The professional conduct and ethics rules that apply to attorneys operating before the U.S. Patent & Trademark Office (USPTO) will change on May 3. The new rules will replace the current rules which are based on the increasingly obsolete ABA Model Code with a version of the more current ABA Model Rules. Versions of the Model Rules are in force in 49 states and the District of Columbia. Accordingly, this change will bring the USPTO rules into closer conformity with the applicable rules in most states, which should relieve practitioners of much of the burden of having to practice under two sets of rules. This change will also provide practitioners the benefit of current interpretive sources of the Model Rules, and state bar opinions and disciplinary actions applying the Model Rules.
There are some differences between the new USPTO rules and the Model Rules. A significant difference relates to the treatment of confidential client information. The new USPTO rules will require the disclosure of such information to the USPTO if necessary to comply with USPTO regulations, such as the duty to disclose information material to the patentability of an invention. This differs from the Model Rules which state practitioners cannot reveal such information without the client’s consent, except when necessary to prevent a crime or fraud. Hence, complying with the new USPTO rules can cause a violation of the Model Rules in some circumstances. It remains to be seen how the USPTO and state ethics agencies will deal with practitioners faced with this dilemma.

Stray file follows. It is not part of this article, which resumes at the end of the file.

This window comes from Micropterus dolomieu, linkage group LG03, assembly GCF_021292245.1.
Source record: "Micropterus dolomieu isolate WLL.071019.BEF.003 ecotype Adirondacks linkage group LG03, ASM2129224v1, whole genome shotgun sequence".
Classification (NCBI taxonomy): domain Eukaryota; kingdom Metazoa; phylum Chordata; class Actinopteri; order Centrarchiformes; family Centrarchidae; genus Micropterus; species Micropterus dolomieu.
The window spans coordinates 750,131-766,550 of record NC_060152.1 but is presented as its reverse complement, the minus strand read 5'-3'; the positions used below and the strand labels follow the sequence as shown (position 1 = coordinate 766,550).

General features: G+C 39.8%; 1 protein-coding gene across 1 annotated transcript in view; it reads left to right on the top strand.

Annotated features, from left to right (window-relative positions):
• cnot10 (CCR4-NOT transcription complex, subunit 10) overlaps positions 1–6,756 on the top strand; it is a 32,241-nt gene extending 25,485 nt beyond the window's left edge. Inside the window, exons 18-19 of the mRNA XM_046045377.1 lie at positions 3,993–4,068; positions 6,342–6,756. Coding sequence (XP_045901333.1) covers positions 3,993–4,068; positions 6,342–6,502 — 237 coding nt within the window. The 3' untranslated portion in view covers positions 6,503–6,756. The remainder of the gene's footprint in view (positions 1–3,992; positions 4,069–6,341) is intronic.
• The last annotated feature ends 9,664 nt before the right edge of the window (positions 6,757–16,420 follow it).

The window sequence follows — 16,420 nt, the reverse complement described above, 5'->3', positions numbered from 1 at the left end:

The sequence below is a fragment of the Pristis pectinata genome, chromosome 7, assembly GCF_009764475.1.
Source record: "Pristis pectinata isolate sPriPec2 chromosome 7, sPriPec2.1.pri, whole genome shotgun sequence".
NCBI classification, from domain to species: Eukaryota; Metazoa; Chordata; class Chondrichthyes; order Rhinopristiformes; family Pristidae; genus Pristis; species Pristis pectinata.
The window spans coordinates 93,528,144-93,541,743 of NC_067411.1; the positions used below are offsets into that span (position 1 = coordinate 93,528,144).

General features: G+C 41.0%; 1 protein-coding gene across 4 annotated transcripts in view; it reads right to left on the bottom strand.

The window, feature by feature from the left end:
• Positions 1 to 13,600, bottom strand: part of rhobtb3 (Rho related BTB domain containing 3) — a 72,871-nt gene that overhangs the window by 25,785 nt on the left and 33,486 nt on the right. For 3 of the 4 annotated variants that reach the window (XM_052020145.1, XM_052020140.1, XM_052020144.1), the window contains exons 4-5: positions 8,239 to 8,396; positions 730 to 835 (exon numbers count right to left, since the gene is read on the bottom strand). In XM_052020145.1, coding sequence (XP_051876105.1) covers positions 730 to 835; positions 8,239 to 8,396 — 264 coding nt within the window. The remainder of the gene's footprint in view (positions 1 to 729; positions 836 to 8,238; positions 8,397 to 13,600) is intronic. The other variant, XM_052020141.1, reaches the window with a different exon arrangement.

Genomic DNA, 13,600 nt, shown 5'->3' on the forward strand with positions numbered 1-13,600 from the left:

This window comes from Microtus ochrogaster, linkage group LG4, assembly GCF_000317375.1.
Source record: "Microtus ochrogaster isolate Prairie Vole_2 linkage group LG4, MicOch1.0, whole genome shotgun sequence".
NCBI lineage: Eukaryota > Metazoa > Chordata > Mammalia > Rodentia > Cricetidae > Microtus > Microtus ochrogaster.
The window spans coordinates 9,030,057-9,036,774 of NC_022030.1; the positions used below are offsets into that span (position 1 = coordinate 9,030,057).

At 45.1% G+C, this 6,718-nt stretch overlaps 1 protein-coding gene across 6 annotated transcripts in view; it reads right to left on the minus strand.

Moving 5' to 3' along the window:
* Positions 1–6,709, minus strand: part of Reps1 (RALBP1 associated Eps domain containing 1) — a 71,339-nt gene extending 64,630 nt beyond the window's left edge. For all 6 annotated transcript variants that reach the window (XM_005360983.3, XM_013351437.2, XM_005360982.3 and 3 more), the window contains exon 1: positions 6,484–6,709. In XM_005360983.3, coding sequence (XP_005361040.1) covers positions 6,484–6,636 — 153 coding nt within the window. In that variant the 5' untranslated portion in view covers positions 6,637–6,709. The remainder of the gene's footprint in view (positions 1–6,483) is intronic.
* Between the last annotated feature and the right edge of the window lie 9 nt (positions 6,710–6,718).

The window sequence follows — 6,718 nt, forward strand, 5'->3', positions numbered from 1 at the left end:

These rule changes come on the heels of the recent U.S. Supreme Court ruling in Gunn v. Minton, which held that many patent malpractice claims do not raise substantial questions of federal patent law. Therefore, many cases that previously would have been heard in federal courts will now be heard in state courts. Such a framework will almost certainly lead to less consistency in the outcome of these cases.
The rules that apply to those who practice before the USPTO have changed.